Headbangers meet the headshrinker in Metallica: Some Kind Of Monster, a faultlessly brilliant and savagely funny music documentary in which heavy metal takes five on the psychiatrist's couch. Filmed during the torturous making of Metallica's 2003 St. Anger album - their first compilation of original songs in over five years - this searing documentary takes us into the middle-aged rockers' turbulent world as they hire a $40,000 a month therapist ("Dr Phil") to guide them through tailor-made group therapy.
"This is not a film about Metallica - it's a film about relationships," explains 40-year-old drummer Lars Ulrich. Originally planned as a behind-the-scenes promo to accompany the band's new album, Some Kind Of Monster quickly spiralled into some kind of nightmare, as the band teetered on the verge of acrimony and collapse in the recording studio. Bickering, backstabbing, and all-out slanging matches were the result as the three surviving band members - James Hetfield (vocals, guitar), Ulrich, and Kirk Hammett (guitar) - prove that monsters of rock often have monstrous egos to match.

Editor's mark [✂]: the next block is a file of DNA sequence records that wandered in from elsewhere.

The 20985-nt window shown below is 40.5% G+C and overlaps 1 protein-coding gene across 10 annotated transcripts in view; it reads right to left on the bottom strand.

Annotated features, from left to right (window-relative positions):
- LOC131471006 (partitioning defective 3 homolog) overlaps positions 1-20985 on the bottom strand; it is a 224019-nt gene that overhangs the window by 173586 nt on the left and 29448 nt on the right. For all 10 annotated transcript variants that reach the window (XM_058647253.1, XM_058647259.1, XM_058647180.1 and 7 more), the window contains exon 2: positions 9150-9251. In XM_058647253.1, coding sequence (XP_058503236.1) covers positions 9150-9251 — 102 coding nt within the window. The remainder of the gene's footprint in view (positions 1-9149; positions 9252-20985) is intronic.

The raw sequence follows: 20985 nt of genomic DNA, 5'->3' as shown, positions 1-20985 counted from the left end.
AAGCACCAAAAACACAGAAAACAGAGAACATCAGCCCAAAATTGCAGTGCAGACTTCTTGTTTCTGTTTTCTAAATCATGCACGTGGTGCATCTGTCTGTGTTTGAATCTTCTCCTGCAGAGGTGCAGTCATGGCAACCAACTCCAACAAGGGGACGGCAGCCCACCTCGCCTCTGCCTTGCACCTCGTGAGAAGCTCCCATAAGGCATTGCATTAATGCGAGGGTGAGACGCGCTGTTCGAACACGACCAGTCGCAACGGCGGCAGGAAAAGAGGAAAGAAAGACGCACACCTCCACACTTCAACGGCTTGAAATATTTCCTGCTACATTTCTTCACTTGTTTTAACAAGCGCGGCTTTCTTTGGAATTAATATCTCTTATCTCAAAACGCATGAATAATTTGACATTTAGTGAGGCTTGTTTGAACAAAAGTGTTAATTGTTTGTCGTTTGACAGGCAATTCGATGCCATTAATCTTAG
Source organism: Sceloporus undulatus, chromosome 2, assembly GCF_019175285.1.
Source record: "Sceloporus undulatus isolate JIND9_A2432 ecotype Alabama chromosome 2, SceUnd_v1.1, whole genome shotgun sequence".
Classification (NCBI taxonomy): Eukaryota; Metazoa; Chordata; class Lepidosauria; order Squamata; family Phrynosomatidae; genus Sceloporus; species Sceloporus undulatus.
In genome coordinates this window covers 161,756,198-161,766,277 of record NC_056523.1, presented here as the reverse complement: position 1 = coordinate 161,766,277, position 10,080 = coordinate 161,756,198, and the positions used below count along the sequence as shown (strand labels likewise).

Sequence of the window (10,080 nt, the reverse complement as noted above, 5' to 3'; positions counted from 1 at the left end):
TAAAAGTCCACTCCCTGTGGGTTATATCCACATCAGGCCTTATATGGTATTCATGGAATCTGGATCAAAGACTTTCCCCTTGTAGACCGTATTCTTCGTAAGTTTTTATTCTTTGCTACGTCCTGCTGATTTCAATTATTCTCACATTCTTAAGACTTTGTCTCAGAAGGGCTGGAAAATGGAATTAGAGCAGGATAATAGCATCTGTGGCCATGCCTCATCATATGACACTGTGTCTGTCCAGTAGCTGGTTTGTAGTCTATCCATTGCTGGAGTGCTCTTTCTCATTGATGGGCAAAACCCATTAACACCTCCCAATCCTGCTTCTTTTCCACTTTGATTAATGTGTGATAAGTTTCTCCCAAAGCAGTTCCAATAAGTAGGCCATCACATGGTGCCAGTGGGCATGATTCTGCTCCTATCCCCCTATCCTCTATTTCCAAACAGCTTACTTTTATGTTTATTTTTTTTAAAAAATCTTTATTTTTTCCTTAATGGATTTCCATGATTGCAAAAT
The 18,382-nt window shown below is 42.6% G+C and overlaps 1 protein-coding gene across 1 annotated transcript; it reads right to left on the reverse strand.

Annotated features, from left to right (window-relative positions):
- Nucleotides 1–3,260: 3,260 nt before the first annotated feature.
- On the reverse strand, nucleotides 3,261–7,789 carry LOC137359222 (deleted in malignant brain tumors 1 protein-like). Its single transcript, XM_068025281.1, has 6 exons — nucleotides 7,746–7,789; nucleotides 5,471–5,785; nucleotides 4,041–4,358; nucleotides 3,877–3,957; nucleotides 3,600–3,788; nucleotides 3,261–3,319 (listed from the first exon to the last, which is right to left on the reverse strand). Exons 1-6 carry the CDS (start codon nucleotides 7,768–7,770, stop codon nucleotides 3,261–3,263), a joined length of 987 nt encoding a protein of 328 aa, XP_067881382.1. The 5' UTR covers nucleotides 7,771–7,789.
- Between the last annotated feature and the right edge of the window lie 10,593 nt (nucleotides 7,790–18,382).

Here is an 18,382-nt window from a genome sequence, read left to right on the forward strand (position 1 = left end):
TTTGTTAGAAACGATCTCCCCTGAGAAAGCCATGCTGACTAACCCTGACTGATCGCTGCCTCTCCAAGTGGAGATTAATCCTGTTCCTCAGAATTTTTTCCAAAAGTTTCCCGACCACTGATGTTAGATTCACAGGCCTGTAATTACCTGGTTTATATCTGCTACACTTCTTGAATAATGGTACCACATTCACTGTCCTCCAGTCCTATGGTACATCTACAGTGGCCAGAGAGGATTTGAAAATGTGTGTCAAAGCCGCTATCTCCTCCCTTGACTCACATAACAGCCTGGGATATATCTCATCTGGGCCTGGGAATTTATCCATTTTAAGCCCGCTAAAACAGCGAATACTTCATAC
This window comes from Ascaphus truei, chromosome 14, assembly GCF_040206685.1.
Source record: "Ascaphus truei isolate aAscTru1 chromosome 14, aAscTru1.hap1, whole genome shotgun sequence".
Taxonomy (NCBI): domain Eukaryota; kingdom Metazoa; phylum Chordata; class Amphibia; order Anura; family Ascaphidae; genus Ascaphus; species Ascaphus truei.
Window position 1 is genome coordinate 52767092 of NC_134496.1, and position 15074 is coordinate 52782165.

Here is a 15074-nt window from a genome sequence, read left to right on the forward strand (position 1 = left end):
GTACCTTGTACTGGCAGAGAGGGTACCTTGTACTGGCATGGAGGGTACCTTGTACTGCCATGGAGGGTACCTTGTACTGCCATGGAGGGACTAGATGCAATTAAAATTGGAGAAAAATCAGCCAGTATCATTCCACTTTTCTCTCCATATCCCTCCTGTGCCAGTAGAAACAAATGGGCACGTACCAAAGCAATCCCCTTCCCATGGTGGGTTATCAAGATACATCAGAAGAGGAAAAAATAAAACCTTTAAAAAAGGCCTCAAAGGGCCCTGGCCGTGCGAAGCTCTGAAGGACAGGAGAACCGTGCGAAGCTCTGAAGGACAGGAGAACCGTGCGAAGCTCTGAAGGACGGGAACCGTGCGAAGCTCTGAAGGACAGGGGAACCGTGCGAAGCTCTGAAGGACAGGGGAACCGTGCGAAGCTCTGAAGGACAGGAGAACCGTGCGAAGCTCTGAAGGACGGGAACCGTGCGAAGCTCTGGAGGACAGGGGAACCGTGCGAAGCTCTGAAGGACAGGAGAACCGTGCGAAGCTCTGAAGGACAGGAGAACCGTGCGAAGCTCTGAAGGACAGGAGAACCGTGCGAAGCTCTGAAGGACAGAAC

"A CAPTIVATING LOOK AT THE MUSIC INDUSTRY"
Hetfield bails a few weeks into recording to go into rehab, then returns under the proviso that he only works a four day week so he can attend his daughter's ballet recitals. Meanwhile, the band's "performance enhancement coach" - the weasely Dr Phil Towle - is obsessed with getting these speed metal heads to talk about their feelings, their emotions and their art. In the process, they start spouting stock psychobabble speak - "Staying clear and here in the now" - before eventually wondering if the suddenly leather-clad Dr Phil is taking over.
Veering between This Is Spinal Tap-style laughs as these earnest, irony-free rockers completely miss the joke and some genuinely rollicking concert footage, this is a captivating, up-close-and-personal look at the perils of the music industry. Whether you know everything or nothing about Metallica, it will rock you.